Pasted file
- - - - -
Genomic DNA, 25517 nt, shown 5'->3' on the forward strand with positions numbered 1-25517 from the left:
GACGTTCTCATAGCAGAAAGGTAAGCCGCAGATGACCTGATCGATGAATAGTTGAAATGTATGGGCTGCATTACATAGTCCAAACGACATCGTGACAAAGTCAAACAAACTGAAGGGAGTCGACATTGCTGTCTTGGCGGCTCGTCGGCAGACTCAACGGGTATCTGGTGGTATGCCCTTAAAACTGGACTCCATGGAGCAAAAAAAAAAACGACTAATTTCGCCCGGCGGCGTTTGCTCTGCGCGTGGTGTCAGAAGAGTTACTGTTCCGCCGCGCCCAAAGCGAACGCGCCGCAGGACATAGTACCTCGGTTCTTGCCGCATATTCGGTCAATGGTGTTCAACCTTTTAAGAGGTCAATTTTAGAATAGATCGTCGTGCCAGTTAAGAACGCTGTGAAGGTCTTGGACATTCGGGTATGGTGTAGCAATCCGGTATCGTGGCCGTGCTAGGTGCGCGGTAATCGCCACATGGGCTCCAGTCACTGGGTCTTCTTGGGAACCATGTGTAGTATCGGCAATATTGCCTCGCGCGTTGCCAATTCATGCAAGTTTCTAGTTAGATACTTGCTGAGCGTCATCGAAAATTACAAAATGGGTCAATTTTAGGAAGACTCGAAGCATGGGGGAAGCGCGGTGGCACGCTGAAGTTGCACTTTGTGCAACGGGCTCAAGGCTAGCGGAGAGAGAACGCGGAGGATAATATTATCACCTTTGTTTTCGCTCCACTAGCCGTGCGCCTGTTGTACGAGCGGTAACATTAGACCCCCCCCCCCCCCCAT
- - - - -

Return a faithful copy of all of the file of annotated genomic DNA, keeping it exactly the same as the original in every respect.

Genomic DNA, 25517 nt, shown 5'->3' on the forward strand with positions numbered 1-25517 from the left:
GACGTTCTCATAGCAGAAAGGTAAGCCGCAGATGACCTGATCGATGAATAGTTGAAATGTATGGGCTGCATTACATAGTCCAAACGACATCGTGACAAAGTCAAACAAACTGAAGGGAGTCGACATTGCTGTCTTGGCGGCTCGTCGGCAGACTCAACGGGTATCTGGTGGTATGCCCTTAAAACTGGACTCCATGGAGCAAAAAAAAAAACGACTAATTTCGCCCGGCGGCGTTTGCTCTGCGCGTGGTGTCAGAAGAGTTACTGTTCCGCCGCGCCCAAAGCGAACGCGCCGCAGGACATAGTACCTCGGTTCTTGCCGCATATTCGGTCAATGGTGTTCAACCTTTTAAGAGGTCAATTTTAGAATAGATCGTCGTGCCAGTTAAGAACGCTGTGAAGGTCTTGGACATTCGGGTATGGTGTAGCAATCCGGTATCGTGGCCGTGCTAGGTGCGCGGTAATCGCCACATGGGCTCCAGTCACTGGGTCTTCTTGGGAACCATGTGTAGTATCGGCAATATTGCCTCGCGCGTTGCCAATTCATGCAAGTTTCTAGTTAGATACTTGCTGAGCGTCATCGAAAATTACAAAATGGGTCAATTTTAGGAAGACTCGAAGCATGGGGGAAGCGCGGTGGCACGCTGAAGTTGCACTTTGTGCAACGGGCTCAAGGCTAGCGGAGAGAGAACGCGGAGGATAATATTATCACCTTTGTTTTCGCTCCACTAGCCGTGCGCCTGTTGTACGAGCGGTAACATTAGACCCCCCCCCCCCCCCAT